Developing the Stabicraft Ultracab series

7800 miles South by West of Alaska’s Anchorage, standing defiantly in the face of a relentlessly roaring Southern Ocean, lies Invercargill, a city of 50,000 mostly Scots descendants at the very southern tip of the Antipodes.

The similarities between these two isolated cities at opposite ends of the magnetic poles are as noteworthy as the differences.

Both find their roots in the pioneering spirit, footholds of European civilisation in their respective lands - an ethos that still runs true – unfailingly hospitable, proud, self-sufficient.

Both have long ties to the sea at it’s fiercest. The Pacific North-West’s famous crab fishery needs little introduction, thanks to shows that probably over glamorize a world where mistakes get punished harshly. Similarly, Invercargill’s local fleet operating out of the wind-swept port of Bluff, knows too well that the bounty of the sea is given only at its mercy.


It is indeed the sea that forms the heart of what is arguably Invercargill’s most well-known and internationally successful company.

Celebrating its 30th Anniversary in 2017, Stabicraft Marine is both the largest and the most iconic boat manufacturer in that part of the world. It’s a land famed globally as a marine innovator and vaunted leader of vessel design technologies. 

Founded on the welding tips of local men Paul Adams (now CEO) and Bruce Dickens, the first vessel in the Stabicraft lineage was an 11.5-foot rigid hull aluminium chambered boat dubbed the “Ally Duck”. Thus, the concept of a rigid hulled chambered boat was taken into commercial reality. 

The safety and utility benefits of chambered buoyancy in rigid aluminium vessels  were immediately apparent to the professional fleet. Stabicraft’s popularity snowballed.

For details on Stabicraft safety features view the following video series:

Positive Buoyancy:

Arrow Pontoons:

Game Chaser Transom:

Wing Style Coamings

Build Strength and Quality:

Today, the company is a dominant force in the diverse aluminium recreational fishing fleet. The team has also fulfilled numerous contracts in commercial service including international government Coastguard and Search & Rescue fleets, where the value of Stabicraft’s inherent buoyancy and stability is well proven.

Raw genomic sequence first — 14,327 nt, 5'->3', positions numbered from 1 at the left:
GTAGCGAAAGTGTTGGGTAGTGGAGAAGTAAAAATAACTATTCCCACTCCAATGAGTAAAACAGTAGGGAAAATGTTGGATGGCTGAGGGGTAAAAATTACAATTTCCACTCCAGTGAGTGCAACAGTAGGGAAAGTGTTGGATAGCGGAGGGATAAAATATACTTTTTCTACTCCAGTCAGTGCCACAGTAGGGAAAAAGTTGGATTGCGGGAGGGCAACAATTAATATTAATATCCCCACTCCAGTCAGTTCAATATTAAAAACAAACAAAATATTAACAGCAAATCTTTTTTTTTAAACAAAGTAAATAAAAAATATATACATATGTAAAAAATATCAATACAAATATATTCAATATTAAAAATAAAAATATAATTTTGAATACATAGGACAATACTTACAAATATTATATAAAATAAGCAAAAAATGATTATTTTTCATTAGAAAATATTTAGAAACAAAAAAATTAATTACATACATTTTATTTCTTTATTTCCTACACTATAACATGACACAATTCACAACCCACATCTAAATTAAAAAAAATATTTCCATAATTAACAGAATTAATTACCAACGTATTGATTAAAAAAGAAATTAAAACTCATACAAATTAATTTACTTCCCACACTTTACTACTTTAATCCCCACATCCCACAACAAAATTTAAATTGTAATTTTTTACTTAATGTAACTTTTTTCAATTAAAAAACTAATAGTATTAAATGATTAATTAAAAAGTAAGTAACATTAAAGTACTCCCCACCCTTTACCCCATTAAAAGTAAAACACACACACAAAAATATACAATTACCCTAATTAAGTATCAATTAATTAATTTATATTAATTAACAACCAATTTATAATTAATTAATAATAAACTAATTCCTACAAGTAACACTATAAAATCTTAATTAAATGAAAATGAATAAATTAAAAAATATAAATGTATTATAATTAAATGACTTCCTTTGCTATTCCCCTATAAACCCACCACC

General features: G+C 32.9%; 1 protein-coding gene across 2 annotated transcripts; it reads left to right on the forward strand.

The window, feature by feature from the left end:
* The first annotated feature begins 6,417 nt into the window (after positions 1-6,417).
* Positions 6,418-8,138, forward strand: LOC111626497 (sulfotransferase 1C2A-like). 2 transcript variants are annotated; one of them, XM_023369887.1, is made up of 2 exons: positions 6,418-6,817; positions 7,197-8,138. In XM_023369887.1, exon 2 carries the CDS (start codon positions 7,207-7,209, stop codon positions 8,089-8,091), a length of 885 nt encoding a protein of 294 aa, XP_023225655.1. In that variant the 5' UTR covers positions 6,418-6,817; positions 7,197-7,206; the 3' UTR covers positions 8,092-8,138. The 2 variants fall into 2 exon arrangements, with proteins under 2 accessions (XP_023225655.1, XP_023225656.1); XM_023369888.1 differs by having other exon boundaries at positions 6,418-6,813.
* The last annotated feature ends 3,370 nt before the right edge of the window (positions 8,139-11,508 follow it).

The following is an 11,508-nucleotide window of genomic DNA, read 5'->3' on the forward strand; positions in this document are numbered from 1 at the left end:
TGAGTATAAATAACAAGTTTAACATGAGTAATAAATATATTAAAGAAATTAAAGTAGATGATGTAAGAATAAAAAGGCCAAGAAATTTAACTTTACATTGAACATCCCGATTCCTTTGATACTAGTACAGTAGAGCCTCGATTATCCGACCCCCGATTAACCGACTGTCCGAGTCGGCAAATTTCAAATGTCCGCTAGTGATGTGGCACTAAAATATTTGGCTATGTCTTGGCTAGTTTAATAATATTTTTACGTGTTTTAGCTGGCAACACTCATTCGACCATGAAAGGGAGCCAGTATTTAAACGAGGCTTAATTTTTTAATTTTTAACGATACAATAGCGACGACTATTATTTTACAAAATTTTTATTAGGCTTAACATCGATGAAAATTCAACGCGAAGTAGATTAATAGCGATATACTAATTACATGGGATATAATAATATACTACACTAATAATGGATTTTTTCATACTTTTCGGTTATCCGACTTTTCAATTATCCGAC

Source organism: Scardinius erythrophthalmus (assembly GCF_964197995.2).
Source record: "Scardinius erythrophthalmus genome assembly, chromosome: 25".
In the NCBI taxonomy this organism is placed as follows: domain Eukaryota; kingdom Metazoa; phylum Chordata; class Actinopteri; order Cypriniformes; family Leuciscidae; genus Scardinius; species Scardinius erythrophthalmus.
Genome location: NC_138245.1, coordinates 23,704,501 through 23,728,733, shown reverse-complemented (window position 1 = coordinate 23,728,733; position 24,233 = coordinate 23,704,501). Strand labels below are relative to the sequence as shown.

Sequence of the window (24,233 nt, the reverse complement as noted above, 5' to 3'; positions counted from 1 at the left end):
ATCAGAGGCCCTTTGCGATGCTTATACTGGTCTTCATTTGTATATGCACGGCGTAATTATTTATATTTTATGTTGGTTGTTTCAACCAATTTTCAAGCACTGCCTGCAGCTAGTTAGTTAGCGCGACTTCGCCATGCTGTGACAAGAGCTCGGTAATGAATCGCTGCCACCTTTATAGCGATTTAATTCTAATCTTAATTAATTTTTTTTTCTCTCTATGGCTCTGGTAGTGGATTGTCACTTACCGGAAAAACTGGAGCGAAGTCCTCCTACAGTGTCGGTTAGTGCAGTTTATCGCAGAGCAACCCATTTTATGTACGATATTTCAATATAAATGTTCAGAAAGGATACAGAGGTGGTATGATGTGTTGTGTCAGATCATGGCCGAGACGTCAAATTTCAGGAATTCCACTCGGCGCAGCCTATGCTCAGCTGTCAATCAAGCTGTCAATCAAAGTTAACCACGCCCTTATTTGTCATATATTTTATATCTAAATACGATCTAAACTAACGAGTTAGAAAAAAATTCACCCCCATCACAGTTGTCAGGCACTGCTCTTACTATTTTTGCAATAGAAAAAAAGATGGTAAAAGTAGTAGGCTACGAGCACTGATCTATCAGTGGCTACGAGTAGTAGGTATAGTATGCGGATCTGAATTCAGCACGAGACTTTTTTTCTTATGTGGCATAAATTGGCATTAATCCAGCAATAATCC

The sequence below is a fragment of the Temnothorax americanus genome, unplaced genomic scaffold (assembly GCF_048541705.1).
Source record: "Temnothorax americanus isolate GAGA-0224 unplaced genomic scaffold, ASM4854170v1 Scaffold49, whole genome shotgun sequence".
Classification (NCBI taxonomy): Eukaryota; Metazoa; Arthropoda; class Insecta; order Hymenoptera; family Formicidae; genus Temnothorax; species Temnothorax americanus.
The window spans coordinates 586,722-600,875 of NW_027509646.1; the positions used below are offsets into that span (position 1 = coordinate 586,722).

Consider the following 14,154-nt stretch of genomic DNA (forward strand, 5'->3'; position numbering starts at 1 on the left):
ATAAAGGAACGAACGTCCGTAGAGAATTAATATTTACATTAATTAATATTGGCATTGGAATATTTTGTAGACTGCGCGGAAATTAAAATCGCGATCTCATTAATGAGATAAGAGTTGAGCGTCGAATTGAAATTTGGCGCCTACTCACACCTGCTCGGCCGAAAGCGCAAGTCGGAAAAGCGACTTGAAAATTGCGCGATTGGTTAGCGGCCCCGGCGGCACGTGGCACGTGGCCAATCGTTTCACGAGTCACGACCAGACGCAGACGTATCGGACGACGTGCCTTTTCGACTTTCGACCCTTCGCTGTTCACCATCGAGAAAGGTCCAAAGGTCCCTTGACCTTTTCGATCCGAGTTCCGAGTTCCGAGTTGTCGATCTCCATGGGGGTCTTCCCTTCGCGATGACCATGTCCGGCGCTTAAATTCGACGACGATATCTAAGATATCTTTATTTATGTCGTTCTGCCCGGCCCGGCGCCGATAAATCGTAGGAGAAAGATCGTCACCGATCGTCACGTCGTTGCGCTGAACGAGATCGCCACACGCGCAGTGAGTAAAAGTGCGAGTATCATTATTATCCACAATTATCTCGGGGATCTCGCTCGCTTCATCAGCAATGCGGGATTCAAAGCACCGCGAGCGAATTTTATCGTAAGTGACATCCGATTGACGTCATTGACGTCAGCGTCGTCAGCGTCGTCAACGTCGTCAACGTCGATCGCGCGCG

Around 1994, The Pacific North-West captured the imagination of Stabicraft founder and CEO, Paul Adams.

Attracted to its grand wilderness and welcoming, highly capable people, Paul took a personal interest in the region, making many trips to understand how its locals used their boats, while forming strong bonds with influential marine business leaders along the way.


Tucked away in a breath-taking corner of Alaska’s Excursion Inlet, a region described as the North-West’s fish “superhighway”, is a lodge with a reputation for outstanding fishing and unforgettable hospitality.

Founded in the early 1980s, Doc Warner’s Lodge is one of the leading fishing lodge operations in Alaska. The Lodge boasts a significant fleet available to its guests to hunt salmon and halibut in cold and unforgiving waters.

As a self-guiding fishing lodge, Doc Warner’s focus on safety is paramount. In the early 2000s, awareness of a certain type of user-error with the potential to cause swamping incidents, affecting the buoyancy of the Lodge’s standard fishing boat pushed the team to search for a better, safer vessel for its clients on-water adventures. A journey of research and advice lead Doc Warner’s to the other end of the world and Stabicraft Marine.

With positive buoyancy built into a “life-ring” like shape surrounding the hull, the Doc Warner team realised that this virtually unsinkable craft was ideally suited to the rigors of use on Excursion Inlet. Two vessels were ordered and put into immediate service.


Today, Doc Warner’s Lodge presents the largest privately-owned fleet of Stabicraft boats in the world, with 31 hulls in the fleet. In 2017, the Lodge proudly proclaimed itself as an exclusively Stabicraft facility.

The value placed on the wealth of real-world Pacific North-West boating experience an operation like Doc Warner’s offers a progressive, innovation driven company like Stabicraft cannot be understated.

Paul Adams’ frequent Alaskan visits now routinely include a stay at the Lodge. Suggested design tweaks and adaptions gleaned from Doc’s team of boating professionals are pushed back through the design team, where they are reviewed, refined, tested and implemented directly for the Lodge and occasionally for the benefit of all new Stabicraft owners.

The success of this process of continual improvement ignited what would become the company’s most ambitious project for the Pacific North West to date.